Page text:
North Carolina State University (NCSU) engineers have demonstrated a flexible device that harvests heat energy from the human body to monitor health, according to an article provided by NCSU. The flexible thermoelectric generators (TEGs) use the body’s heat energy to power wearable devices to measure glucose, heart rate and blood oxygen. The technology has the potential to create monitoring devices that never need to have their batteries recharged.
Flexibility of the devices is desired to ensure adequate skin contact as well as comfort and ergonomic characteristics. Currently, however, rigid harvesters are thought to outperform flexible devices in harvesting energy.
The team reported in a paper published in Applied Energy the enhancements made to their first harvester, created in 2017.”The flexible device reported in this paper is significantly better than other flexible devices reported to date and is approaching the efficiency of rigid devices, which is very encouraging,” said Mehmet Ozturk, an NCSU professor of electrical and computer engineering and corresponding author of the paper.
The proof-of-concept TEG reported in 2017 used semiconductor elements connected electrically in series via liquid-metal interconnects made of EGaIn, a nontoxic alloy of indium and gallium. EGaIn provided metal-like electrical conductivity and stretchability. Then the device was embedded in a stretchable silicone elastomer, the article says.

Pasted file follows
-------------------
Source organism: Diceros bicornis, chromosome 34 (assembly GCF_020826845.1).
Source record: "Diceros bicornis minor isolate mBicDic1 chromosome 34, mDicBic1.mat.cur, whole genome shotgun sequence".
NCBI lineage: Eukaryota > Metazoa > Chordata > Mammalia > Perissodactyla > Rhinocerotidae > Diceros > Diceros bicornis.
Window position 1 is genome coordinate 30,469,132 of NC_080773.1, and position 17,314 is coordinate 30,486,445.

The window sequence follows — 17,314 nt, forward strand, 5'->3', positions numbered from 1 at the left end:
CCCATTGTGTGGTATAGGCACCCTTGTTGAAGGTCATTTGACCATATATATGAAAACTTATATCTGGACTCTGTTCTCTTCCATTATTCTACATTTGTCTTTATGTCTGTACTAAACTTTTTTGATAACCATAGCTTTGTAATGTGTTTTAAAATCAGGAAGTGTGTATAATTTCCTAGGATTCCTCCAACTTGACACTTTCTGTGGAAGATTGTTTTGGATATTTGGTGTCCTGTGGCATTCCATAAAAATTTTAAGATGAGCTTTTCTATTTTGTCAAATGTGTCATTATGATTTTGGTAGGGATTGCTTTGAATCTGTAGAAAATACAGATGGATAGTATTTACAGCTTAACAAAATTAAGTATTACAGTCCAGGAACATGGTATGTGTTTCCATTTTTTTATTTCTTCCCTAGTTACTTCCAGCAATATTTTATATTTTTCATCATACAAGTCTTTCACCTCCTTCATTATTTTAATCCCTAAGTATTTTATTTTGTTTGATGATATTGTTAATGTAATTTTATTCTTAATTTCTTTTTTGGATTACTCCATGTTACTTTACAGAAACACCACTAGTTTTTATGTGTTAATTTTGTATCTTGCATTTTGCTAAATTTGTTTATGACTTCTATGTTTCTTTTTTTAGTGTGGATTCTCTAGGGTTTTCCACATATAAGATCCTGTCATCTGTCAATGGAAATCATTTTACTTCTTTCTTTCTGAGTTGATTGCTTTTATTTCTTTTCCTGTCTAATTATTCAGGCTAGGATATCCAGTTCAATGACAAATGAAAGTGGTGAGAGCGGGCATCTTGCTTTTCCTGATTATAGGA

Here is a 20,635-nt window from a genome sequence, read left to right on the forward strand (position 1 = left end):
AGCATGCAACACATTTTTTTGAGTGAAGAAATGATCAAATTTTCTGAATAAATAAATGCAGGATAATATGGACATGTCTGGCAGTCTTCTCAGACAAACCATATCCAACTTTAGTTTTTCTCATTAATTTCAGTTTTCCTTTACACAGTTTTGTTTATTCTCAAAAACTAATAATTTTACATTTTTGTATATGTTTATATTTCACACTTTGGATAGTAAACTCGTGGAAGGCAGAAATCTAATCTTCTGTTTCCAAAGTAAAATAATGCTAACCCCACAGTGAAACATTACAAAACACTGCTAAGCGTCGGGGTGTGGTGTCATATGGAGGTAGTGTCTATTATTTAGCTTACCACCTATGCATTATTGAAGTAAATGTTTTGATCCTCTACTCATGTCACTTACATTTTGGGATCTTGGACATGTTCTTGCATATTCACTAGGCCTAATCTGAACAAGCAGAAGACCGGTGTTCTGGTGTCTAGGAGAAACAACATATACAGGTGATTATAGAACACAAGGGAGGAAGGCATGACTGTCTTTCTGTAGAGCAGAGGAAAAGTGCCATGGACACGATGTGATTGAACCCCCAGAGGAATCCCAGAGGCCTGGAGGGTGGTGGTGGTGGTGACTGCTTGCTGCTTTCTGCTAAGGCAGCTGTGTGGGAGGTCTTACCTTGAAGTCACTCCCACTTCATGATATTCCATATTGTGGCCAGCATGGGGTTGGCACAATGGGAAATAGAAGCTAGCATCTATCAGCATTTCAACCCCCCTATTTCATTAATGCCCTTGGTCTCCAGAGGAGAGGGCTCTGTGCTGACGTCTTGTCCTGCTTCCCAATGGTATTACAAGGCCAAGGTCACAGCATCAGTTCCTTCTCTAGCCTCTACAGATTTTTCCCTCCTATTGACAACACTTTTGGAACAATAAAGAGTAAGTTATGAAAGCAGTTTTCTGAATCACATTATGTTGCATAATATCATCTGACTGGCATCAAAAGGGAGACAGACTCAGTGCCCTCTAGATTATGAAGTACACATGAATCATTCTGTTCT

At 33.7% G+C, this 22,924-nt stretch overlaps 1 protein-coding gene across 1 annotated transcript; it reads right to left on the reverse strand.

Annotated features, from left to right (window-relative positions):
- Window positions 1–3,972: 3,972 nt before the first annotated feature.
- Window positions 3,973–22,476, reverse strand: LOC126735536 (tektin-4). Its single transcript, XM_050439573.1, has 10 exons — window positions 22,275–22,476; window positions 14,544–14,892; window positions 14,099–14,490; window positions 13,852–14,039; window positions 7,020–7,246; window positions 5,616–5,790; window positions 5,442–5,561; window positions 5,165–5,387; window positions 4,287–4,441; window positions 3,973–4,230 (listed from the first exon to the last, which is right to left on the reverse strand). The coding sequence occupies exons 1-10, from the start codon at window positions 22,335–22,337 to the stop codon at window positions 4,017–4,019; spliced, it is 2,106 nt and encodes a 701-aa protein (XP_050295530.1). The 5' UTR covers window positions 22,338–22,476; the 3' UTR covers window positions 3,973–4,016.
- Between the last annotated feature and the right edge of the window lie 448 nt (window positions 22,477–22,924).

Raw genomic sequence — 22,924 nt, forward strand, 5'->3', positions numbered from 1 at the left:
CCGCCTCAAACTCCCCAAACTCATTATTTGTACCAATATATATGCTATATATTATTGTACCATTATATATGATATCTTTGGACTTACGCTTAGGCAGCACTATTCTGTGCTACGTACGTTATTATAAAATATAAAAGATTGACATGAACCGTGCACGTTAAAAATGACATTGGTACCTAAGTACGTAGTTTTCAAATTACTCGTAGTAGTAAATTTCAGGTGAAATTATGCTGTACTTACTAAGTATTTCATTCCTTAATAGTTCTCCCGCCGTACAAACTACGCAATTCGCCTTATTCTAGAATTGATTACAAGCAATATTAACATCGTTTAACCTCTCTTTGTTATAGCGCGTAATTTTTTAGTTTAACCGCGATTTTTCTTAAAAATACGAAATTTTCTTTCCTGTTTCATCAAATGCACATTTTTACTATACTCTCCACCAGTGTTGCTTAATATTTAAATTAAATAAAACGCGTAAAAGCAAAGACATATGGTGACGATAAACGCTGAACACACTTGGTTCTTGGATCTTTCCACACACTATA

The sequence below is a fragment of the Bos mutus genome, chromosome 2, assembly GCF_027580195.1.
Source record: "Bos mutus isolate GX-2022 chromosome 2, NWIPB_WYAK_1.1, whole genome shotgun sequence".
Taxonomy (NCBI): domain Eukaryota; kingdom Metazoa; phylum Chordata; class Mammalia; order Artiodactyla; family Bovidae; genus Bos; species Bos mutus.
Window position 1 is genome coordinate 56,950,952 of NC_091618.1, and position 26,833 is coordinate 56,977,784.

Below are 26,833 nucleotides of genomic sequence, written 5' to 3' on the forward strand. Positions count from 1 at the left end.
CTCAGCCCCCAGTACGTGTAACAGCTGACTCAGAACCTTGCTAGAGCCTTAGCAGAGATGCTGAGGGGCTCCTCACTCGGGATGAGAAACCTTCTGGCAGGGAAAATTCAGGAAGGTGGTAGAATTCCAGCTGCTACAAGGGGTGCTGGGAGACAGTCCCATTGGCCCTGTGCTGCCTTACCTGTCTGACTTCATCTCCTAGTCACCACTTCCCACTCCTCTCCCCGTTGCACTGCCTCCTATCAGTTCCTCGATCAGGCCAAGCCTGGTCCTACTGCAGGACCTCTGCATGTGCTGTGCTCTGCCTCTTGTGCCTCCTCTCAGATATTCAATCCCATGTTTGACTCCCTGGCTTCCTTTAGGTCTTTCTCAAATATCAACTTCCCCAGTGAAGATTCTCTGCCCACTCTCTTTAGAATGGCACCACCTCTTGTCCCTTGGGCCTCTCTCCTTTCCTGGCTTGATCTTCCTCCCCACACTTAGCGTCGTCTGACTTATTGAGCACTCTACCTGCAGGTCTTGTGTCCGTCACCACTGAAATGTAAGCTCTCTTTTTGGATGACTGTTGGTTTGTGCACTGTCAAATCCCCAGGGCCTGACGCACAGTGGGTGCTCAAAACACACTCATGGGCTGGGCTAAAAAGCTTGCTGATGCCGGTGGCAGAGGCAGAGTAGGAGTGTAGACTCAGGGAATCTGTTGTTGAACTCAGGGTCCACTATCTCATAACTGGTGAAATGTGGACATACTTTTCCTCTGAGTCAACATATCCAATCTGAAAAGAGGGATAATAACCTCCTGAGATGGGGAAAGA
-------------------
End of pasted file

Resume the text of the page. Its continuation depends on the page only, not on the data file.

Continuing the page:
“The key here is using a high-thermal-conductivity silicone elastomer doped with graphene flakes and EGaIn,” Ozturk said. “Using this elastomer allowed us to boost the thermal conductivity—the rate of heat transfer—by six times, allowing improved lateral heat spreading,” he said.
Ozturk noted that the new technology may mean manufacturers can stop developing new flexible thermoelectric materials because his team’s device incorporates the same semiconductor elements found in rigid devices. The researchers expect to continue to improve efficiencies of the flexible devices.
“Flexible Thermoelectric Generators for Body Heat Harvesting – Enhanced Device Performance Using High Thermal Conductivity Elastomer Encapsulation on Liquid Metal Interconnects” by Yasaman Sargolzaeiaval, Viswanath P. Ramesh, Taylor V. Neumann, Veena Misra, Daryoosh Vashaee, Michael D. Dickey and Mehmet C. Ozturk, North Carolina State University, was published Jan. 30, 2020, online in Applied Energy.